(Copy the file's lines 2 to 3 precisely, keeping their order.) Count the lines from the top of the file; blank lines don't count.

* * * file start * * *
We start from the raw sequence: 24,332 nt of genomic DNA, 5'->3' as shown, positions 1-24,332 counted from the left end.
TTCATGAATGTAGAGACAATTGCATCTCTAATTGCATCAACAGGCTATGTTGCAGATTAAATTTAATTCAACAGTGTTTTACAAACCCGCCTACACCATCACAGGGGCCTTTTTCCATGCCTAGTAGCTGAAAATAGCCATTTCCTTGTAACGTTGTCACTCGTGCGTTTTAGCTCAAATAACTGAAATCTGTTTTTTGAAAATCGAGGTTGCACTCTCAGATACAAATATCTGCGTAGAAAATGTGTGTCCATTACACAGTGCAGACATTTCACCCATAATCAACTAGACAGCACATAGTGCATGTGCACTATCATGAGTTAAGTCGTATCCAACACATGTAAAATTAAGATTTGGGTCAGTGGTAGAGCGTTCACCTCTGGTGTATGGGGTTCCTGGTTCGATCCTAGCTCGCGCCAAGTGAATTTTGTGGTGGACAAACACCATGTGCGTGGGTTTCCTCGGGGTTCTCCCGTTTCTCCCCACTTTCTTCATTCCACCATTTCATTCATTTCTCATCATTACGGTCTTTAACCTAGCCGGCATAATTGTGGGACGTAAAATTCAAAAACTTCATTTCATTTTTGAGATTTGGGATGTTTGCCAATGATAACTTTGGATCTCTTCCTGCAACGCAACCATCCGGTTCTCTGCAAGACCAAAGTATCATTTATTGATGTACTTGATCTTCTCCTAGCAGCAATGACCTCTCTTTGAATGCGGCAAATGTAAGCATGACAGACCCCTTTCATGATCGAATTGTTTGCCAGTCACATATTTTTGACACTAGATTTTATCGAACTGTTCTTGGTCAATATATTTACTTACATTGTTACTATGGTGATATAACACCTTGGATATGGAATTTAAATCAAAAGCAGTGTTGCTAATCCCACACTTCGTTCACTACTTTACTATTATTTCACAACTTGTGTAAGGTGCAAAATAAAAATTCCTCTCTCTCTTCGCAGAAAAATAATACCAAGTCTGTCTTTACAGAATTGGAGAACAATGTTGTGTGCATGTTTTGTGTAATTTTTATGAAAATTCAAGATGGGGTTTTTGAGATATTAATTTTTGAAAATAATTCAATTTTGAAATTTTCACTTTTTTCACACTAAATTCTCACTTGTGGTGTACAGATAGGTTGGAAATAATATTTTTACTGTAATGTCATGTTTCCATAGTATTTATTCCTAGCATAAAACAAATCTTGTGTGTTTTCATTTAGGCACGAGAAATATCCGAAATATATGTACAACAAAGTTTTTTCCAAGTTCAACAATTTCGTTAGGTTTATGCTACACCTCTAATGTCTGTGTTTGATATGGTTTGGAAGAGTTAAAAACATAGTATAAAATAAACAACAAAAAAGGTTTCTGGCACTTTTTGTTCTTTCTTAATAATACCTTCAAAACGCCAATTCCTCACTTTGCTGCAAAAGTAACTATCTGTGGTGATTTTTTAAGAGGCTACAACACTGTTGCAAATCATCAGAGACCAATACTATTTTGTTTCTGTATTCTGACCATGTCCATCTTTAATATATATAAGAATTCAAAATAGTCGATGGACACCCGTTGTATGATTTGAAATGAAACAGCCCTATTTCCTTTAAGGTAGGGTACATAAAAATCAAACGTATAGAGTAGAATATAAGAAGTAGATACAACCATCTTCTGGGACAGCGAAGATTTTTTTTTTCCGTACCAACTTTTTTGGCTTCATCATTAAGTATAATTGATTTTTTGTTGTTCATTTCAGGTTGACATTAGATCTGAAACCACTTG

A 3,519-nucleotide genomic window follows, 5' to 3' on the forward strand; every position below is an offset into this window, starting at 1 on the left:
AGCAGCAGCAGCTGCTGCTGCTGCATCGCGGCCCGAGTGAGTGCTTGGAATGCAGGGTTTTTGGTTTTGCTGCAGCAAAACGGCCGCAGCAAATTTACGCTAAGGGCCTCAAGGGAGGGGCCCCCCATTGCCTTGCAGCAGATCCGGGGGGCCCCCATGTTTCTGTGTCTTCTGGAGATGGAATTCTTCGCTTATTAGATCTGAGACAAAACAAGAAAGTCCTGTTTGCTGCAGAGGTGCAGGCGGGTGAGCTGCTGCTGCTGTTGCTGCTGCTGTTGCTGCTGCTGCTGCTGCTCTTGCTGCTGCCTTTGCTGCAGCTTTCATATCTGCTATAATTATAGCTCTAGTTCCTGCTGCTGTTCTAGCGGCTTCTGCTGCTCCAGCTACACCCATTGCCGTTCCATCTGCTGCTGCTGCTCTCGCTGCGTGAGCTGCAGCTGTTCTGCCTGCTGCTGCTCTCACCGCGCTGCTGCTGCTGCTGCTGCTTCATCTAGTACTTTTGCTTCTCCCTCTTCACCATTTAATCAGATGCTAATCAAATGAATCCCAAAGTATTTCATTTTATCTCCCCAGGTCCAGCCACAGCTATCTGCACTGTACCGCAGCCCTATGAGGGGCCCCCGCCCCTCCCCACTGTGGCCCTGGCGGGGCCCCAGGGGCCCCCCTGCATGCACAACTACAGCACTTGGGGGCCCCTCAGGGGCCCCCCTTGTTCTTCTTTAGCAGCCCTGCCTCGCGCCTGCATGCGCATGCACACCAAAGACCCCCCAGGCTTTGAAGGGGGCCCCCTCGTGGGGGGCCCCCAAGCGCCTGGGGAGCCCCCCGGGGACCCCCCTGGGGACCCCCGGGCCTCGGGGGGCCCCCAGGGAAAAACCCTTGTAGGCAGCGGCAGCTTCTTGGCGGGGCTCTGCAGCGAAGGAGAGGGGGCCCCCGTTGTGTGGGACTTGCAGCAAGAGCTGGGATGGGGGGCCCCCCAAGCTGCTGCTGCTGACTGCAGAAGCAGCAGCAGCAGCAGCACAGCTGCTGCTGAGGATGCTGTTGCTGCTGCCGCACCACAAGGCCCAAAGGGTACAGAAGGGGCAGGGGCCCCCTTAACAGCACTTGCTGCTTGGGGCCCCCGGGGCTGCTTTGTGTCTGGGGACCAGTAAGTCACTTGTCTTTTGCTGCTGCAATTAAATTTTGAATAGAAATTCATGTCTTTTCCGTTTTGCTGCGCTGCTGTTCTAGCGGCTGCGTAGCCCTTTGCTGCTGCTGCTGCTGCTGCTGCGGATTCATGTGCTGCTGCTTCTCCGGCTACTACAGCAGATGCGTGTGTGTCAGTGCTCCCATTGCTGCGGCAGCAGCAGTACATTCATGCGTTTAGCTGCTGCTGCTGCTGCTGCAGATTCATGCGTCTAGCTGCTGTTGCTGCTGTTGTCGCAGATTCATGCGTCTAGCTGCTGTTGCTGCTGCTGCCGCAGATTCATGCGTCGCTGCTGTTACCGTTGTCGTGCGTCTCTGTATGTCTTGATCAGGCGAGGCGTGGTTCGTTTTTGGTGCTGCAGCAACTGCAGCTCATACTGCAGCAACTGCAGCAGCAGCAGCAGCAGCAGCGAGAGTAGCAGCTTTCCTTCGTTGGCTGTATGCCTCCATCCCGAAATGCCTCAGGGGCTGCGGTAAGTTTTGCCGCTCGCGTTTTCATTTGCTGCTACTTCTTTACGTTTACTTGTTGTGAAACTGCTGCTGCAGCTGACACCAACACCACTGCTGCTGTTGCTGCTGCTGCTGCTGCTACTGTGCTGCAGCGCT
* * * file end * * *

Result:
TTCATGAATGTAGAGACAATTGCATCTCTAATTGCATCAACAGGCTATGTTGCAGATTAAATTTAATTCAACAGTGTTTTACAAACCCGCCTACACCATCACAGGGGCCTTTTTCCATGCCTAGTAGCTGAAAATAGCCATTTCCTTGTAACGTTGTCACTCGTGCGTTTTAGCTCAAATAACTGAAATCTGTTTTTTGAAAATCGAGGTTGCACTCTCAGATACAAATATCTGCGTAGAAAATGTGTGTCCATTACACAGTGCAGACATTTCACCCATAATCAACTAGACAGCACATAGTGCATGTGCACTATCATGAGTTAAGTCGTATCCAACACATGTAAAATTAAGATTTGGGTCAGTGGTAGAGCGTTCACCTCTGGTGTATGGGGTTCCTGGTTCGATCCTAGCTCGCGCCAAGTGAATTTTGTGGTGGACAAACACCATGTGCGTGGGTTTCCTCGGGGTTCTCCCGTTTCTCCCCACTTTCTTCATTCCACCATTTCATTCATTTCTCATCATTACGGTCTTTAACCTAGCCGGCATAATTGTGGGACGTAAAATTCAAAAACTTCATTTCATTTTTGAGATTTGGGATGTTTGCCAATGATAACTTTGGATCTCTTCCTGCAACGCAACCATCCGGTTCTCTGCAAGACCAAAGTATCATTTATTGATGTACTTGATCTTCTCCTAGCAGCAATGACCTCTCTTTGAATGCGGCAAATGTAAGCATGACAGACCCCTTTCATGATCGAATTGTTTGCCAGTCACATATTTTTGACACTAGATTTTATCGAACTGTTCTTGGTCAATATATTTACTTACATTGTTACTATGGTGATATAACACCTTGGATATGGAATTTAAATCAAAAGCAGTGTTGCTAATCCCACACTTCGTTCACTACTTTACTATTATTTCACAACTTGTGTAAGGTGCAAAATAAAAATTCCTCTCTCTCTTCGCAGAAAAATAATACCAAGTCTGTCTTTACAGAATTGGAGAACAATGTTGTGTGCATGTTTTGTGTAATTTTTATGAAAATTCAAGATGGGGTTTTTGAGATATTAATTTTTGAAAATAATTCAATTTTGAAATTTTCACTTTTTTCACACTAAATTCTCACTTGTGGTGTACAGATAGGTTGGAAATAATATTTTTACTGTAATGTCATGTTTCCATAGTATTTATTCCTAGCATAAAACAAATCTTGTGTGTTTTCATTTAGGCACGAGAAATATCCGAAATATATGTACAACAAAGTTTTTTCCAAGTTCAACAATTTCGTTAGGTTTATGCTACACCTCTAATGTCTGTGTTTGATATGGTTTGGAAGAGTTAAAAACATAGTATAAAATAAACAACAAAAAAGGTTTCTGGCACTTTTTGTTCTTTCTTAATAATACCTTCAAAACGCCAATTCCTCACTTTGCTGCAAAAGTAACTATCTGTGGTGATTTTTTAAGAGGCTACAACACTGTTGCAAATCATCAGAGACCAATACTATTTTGTTTCTGTATTCTGACCATGTCCATCTTTAATATATATAAGAATTCAAAATAGTCGATGGACACCCGTTGTATGATTTGAAATGAAACAGCCCTATTTCCTTTAAGGTAGGGTACATAAAAATCAAACGTATAGAGTAGAATATAAGAAGTAGATACAACCATCTTCTGGGACAGCGAAGATTTTTTTTTTCCGTACCAACTTTTTTGGCTTCATCATTAAGTATAATTGATTTTTTGTTGTTCATTTCAGGTTGACATTAGATCTGAAACCACTTG

A 3,519-nucleotide genomic window follows, 5' to 3' on the forward strand; every position below is an offset into this window, starting at 1 on the left: